Isolation, Characterization and Draft Genome Analysis of Bacteriophages Infecting Acidovorax citrulli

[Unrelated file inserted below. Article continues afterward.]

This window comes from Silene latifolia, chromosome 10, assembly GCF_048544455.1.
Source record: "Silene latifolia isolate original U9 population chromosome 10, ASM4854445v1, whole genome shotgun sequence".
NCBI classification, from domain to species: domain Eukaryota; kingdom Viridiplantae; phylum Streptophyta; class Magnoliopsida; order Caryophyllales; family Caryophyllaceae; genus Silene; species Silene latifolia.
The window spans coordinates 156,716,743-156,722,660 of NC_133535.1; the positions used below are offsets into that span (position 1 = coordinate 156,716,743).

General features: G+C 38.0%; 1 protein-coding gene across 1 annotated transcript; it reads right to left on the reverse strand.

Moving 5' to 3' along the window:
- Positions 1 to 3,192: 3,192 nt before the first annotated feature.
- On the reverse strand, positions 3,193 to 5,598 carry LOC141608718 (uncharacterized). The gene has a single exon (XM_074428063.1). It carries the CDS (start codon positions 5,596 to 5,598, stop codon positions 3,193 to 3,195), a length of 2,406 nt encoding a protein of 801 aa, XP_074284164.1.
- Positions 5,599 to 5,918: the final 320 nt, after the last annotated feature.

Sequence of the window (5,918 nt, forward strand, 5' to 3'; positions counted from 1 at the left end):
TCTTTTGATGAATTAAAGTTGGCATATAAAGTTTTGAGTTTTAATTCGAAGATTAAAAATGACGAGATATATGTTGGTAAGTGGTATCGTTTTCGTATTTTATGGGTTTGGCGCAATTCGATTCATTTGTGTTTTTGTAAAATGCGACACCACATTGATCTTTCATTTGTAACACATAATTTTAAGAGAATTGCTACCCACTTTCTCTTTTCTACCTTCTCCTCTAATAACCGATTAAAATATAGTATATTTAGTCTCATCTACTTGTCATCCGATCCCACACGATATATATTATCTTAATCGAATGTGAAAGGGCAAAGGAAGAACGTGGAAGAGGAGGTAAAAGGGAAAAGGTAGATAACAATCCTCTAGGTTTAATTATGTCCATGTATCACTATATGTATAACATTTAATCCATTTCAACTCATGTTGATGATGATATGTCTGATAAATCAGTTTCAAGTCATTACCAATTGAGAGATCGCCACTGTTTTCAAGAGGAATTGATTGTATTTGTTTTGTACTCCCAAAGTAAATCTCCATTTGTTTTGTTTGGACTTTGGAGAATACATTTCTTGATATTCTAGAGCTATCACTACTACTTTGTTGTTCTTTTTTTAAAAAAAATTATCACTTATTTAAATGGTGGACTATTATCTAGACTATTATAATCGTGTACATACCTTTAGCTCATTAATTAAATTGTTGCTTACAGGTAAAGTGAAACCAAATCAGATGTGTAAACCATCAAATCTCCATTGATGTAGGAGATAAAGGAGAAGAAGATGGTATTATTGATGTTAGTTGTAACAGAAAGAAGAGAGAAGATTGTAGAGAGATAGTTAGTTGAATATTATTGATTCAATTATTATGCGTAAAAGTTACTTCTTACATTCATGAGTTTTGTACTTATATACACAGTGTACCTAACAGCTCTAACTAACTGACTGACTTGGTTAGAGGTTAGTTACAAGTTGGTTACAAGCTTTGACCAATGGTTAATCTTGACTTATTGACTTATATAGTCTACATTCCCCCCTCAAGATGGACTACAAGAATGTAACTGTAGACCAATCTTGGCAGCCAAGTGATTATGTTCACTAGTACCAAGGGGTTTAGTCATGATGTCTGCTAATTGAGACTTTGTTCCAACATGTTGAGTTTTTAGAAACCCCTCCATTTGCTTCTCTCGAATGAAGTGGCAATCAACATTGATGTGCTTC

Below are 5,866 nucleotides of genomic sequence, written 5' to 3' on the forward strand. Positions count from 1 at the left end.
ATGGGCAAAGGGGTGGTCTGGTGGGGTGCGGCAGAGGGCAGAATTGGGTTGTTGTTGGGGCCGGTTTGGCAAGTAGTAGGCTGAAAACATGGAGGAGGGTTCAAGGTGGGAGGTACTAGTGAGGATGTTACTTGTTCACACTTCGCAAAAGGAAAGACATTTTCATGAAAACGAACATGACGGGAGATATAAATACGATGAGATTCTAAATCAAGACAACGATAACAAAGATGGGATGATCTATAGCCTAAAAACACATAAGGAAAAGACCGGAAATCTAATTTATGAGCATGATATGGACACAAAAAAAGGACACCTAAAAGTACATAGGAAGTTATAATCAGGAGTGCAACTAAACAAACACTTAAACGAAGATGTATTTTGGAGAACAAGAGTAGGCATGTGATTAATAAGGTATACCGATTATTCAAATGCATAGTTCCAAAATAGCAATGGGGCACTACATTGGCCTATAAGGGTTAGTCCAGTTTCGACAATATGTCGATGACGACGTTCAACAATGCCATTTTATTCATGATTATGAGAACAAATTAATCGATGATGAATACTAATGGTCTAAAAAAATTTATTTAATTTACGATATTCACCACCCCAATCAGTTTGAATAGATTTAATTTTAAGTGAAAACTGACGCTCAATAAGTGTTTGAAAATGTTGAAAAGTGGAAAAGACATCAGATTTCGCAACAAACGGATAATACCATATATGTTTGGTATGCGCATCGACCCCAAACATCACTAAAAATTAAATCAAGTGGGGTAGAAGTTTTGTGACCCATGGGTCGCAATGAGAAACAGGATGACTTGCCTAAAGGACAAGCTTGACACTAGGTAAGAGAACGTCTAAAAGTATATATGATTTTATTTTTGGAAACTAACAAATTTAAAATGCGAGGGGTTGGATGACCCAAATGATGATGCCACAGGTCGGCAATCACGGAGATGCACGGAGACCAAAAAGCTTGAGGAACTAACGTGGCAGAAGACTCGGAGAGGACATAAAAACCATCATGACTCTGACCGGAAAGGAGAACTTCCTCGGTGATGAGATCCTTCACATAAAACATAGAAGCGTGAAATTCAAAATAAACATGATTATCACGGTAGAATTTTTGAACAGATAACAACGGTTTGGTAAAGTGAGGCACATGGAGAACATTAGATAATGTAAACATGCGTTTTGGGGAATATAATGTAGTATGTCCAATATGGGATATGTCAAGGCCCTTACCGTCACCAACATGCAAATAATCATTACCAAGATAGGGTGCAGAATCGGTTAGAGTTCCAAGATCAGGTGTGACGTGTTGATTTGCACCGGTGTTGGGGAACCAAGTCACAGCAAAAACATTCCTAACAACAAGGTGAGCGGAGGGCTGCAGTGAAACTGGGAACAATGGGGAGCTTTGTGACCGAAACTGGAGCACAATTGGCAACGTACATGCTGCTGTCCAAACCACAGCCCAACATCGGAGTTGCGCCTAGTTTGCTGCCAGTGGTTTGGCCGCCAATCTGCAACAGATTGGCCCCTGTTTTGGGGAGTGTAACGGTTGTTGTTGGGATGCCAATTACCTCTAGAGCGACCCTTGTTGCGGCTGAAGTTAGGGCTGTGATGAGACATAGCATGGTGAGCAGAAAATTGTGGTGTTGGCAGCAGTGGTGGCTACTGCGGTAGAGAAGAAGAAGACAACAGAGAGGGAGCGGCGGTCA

Bacterial fruit blotch and seedling blight, caused by Acidovorax citrulli, is one of the most destructive diseases of melon and watermelon in many countries. Pathogen-free seed and cultural practices are major pillars of the disease control. However, use of bacteriophages as natural biocontrol agents might also contribute to the disease management. Therefore, we isolated 12 bacteriophages specific to A. citrulli, from phyllosphere and rhizosphere of diseased watermelon plants. The phage strains were characterized based on their host range, plaque and virion morphology, thermal inactivation point, adsorption rate, one step growth curve, restriction fragment length polymorphism (RFLP), and genomic analysis. Transmission electron microscopy of three phage strains indicated that they belong to the order Caudovirales, family Siphoviridae. All phages lysed 30 out of 32 tested A. citrulli strains isolated in Serbia, and did not lyse other less related bacterial species. They produced clear plaques, 2 mm in diameter, on bacterial lawns of different A. citrulli strains after 24 h of incubation. The thermal inactivation point was 66 or 67°C. They were stable at pH 5–9, but were sensitive to chloroform and inactivated in either 5 or 10 min exposure to ultraviolet (UV) light. RFLP analysis using EcoRI, BsmI and BamHI enzymes did not show genetic differences among the tested phages. Adsorption rate and one step growth curve were determined for the Acidovorax phage ACF1. Draft genome sequence of the ACF1 phage was 59.377 bp in size, with guanine-cytosine (GC) content 64.5%, including 89 open reading frames. This phage shared a very high genomic identity with Acidovorax phage ACPWH, isolated in South Korea. Evaluation of systemic nature of ACF1 strain showed that it can be absorbed by roots and translocated to upper parts of watermelon plants where it survived up to 10 days.